Dunn and a few like-minded donors used a constellation of groups—Empower Texans, Texans for Fiscal Responsibility, and smaller organizations such as Texans for Vaccine Choice—to attack Straus and his supporters. In his corner, Straus had more-mainstream GOP backers, including the Associated Republicans of Texas and the political action committee Texans for Lawsuit Reform.
Dunn’s groups tried to build influence from school board elections to the governor’s race, but their central issue was electing a Speaker to replace Straus. They fought along parallel tracks. They lobbied lawmakers on individual pieces of legislation, warning that anyone who disagreed with them would face a lavishly funded primary challenger. They evaluated each legislator with a “scorecard,” assigning each one a numerical value more or less corresponding to their loyalty to Dunn.
The Dunn faction recruited and ran candidates in the Republican primary against Straus’s backers. Many of its politicians were unconventional. Some quoted Sun Tzu in campaign speeches, beseeching supporters to know their enemy (“collectivism,” not the Democrats). Some of its supporters started fights at polling places. The candidates had names like Damon Rambo and Bo French. (“If they could find some halfway normal people,” a friend who worked for a Straus-aligned group told me once, “we’d be screwed.”)
The Dunn faction’s efforts each election year led to a high-profile confrontation at the beginning of each session. Every time Straus ran for reelection as Speaker, in the first days of each new legislative session, the Dunn camp made sure someone ran against him. Which is how Ken Paxton first poked his head out of the back benches of the House and toward his present glory.
By 2011, Paxton had served in the House for eight years, and he had little to show except for what can be charitably described as meme laws. One of the most notable bills he passed, in 2005, required highway signs welcoming drivers to Texas to note that the state was home to George W. Bush. In 2007, he passed another landmark bill allowing the signs to come down after W. left office. Guys like Paxton are a dime a dozen in the House: perennial backbenchers. They often get bored and quit.
Instead, Paxton did something that would end his career in the House but put him in contention for two rapid promotions. He served as the Dunn faction’s candidate against Straus for Speaker in 2011. Paxton had no chance of winning and many reasons not to stand up. If he lost, he would have no influence at all in the House going forward. But Paxton knew a thing or two about furbishing relationships with businessmen who needed the use of his office. Dunn’s organizations had more money than they had friends, and they rewarded loyalty.
Paxton ran against Straus and was immolated, 132–15. The following year, however, Paxton ran for state Senate, with Dunn’s help, and he won. Five of the fourteen other members who voted for Paxton over Straus ended up in the Senate or other higher offices, often with the help of Dunn’s money.
Paxton served as senator for a single, unimpressive session. After that session, he declared he was running for attorney general in a three-way primary. Dunn and his constellation of groups spent millions helping Paxton as he faced candidates who were arguably more right-wing (Barry Smitherman, a former Railroad Commission member and author of If Jesus Were an Investment Banker) and more respectable (Dan Branch, a state representative who looked like a Bush cousin and had the politics to match). Smitherman passed around an opposition-research file laying out the case that would ultimately result in Paxton’s felony indictments for securities fraud. Paxton won anyway.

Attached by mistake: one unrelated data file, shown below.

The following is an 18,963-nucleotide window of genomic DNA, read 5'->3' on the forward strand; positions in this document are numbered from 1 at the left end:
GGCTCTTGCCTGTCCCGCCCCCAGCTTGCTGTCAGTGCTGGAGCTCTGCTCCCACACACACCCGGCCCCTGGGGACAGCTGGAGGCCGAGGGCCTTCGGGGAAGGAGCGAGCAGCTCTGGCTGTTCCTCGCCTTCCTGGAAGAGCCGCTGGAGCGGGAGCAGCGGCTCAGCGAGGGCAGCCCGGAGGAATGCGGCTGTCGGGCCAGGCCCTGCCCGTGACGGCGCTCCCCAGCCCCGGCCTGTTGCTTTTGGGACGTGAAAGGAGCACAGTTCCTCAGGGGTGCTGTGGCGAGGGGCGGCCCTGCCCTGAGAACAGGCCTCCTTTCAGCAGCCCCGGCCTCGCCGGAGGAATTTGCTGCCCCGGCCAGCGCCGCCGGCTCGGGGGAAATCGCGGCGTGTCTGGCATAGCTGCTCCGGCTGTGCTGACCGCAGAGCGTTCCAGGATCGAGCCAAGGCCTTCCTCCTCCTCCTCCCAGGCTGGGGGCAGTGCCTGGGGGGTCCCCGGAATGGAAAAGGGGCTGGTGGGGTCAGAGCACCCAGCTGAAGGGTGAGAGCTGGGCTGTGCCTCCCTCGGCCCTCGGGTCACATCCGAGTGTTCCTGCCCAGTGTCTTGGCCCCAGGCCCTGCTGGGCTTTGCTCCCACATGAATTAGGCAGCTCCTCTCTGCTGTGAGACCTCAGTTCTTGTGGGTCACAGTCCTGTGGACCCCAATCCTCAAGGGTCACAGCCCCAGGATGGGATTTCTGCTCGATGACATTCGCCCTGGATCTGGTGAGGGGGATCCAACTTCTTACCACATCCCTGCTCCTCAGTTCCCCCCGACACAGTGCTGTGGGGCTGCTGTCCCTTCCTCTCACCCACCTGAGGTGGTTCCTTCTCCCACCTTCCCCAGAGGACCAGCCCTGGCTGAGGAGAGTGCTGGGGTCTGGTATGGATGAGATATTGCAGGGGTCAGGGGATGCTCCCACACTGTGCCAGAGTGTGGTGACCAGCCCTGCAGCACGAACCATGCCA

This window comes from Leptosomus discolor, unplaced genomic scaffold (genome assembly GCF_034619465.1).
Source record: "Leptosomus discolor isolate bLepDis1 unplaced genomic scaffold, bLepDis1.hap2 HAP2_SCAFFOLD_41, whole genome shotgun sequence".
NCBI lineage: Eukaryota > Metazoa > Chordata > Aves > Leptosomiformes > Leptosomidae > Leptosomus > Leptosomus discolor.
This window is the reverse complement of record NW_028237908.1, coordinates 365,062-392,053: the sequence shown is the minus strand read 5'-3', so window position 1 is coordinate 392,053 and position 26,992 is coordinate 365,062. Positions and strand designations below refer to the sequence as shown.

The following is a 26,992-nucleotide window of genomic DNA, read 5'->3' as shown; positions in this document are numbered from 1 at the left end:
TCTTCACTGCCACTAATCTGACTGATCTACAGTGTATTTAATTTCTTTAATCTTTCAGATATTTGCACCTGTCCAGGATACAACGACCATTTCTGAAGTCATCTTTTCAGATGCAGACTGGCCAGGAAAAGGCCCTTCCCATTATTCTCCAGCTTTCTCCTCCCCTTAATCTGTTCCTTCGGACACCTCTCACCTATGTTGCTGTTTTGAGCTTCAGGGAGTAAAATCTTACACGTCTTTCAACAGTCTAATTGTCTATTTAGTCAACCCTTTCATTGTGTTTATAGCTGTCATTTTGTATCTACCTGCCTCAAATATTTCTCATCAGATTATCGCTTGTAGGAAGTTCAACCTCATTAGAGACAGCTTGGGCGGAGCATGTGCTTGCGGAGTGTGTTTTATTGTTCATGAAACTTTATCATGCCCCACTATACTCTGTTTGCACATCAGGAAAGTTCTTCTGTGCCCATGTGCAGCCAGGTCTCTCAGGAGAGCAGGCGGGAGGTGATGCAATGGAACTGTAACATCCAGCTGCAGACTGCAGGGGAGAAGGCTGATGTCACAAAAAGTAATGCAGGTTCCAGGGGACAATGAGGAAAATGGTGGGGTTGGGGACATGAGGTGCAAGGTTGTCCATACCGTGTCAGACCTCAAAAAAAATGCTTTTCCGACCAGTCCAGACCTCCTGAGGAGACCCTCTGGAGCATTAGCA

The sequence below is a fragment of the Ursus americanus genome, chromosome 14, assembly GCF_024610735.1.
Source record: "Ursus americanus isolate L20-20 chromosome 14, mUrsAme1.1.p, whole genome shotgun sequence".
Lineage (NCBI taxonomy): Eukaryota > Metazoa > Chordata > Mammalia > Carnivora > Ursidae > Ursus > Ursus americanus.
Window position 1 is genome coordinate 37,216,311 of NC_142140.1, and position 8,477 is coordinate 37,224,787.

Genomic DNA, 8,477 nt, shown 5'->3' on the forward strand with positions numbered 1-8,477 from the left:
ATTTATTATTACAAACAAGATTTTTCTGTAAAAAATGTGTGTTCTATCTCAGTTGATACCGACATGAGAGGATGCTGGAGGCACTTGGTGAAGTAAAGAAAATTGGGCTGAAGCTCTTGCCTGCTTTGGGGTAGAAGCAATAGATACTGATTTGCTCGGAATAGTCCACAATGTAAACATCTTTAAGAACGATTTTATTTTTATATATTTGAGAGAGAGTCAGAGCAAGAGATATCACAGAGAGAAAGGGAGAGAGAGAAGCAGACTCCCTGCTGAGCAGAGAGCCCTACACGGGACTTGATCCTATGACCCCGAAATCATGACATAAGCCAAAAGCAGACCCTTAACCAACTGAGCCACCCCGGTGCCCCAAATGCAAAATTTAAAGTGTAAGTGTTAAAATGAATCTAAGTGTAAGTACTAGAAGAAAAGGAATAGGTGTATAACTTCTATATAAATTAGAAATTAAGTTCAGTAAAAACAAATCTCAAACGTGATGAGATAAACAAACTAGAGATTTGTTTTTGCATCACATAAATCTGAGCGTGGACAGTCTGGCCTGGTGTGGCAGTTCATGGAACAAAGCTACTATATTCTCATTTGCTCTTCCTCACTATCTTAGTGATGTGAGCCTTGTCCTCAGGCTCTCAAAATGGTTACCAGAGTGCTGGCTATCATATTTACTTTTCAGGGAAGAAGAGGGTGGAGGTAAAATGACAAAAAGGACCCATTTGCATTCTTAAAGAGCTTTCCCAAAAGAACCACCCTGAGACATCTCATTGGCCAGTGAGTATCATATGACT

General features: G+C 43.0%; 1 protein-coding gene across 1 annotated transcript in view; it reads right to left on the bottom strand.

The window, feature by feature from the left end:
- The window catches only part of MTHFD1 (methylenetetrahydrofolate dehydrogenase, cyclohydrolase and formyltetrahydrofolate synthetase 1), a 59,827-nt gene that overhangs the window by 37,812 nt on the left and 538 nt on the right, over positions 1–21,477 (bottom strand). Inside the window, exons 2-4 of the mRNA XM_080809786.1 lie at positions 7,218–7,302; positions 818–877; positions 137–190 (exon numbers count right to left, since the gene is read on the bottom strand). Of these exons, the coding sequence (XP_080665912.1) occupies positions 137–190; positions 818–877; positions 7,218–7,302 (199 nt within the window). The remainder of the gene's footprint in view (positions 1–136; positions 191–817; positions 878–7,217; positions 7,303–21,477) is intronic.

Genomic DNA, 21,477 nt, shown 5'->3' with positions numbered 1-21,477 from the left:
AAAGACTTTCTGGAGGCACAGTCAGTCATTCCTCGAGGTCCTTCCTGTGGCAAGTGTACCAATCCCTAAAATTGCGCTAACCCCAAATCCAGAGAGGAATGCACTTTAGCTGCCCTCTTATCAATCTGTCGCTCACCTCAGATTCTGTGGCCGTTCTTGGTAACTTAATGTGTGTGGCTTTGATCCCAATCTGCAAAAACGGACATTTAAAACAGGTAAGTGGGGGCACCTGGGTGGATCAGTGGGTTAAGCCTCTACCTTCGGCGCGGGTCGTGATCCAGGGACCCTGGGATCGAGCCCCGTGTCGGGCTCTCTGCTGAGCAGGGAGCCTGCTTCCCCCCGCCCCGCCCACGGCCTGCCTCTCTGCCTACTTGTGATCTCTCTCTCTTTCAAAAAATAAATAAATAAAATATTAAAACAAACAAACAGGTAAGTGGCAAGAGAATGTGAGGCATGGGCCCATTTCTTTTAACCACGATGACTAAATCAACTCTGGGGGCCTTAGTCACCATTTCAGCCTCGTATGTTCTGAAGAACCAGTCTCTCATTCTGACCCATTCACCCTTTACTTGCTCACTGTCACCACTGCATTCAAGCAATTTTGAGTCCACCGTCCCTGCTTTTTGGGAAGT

There are plenty of obvious reasons Republican groups might want a friendly attorney general. But there was also a specific problem facing Dunn’s groups, in 2014, that made it important to have one.
That problem was the Texas Ethics Commission. The TEC had held that the way one of Dunn’s groups was pressuring lawmakers constituted lobbying. The agency had little power to do anything beyond requiring that Dunn’s groups follow the disclosure rules involved in lobbying—in short, to say who was paying you, and how much, and to report how they spent money influencing lawmakers. The agency ordered Dunn’s most visible lieutenant, Michael Quinn Sullivan (often known by his initials, MQS, and sometimes known to his enemies as “Mucus”), to register as a lobbyist.
Dunn’s groups responded by making a hellacious ruckus, even though he could have paid Sullivan’s lobbying registration fee with pocket change, and even though the fines they were hit with were puny. (The TEC levied a penalty of $1,900 on the Texas Home School Coalition for filing an incorrect disclosure report.) When the TEC called Sullivan before it to testify, he refused. Meanwhile, his flagship website, which now goes by Texas Scorecard, hosted hundreds of jeremiads against the agency.
Dunn’s acolytes maintained that they were grassroots activists, not lobbyists, and that the TEC was violating their First Amendment rights. Conservative donors have sometimes argued that secrecy in political spending helps prevent retribution or their public “cancellation.” The real reason here, however, was that Dunn’s groups felt that secrecy was a strategic asset. An anonymous attack website would materialize months before a primary election, libeling a senator; mailers would appear in a small town. It was not clear to readers who, exactly, had funded the attacks and what their agenda might be. Dunn’s foot soldiers also benefited mightily from the perception around the Capitol that they were boogeymen, and they wanted to maintain their ability to go bump in the night.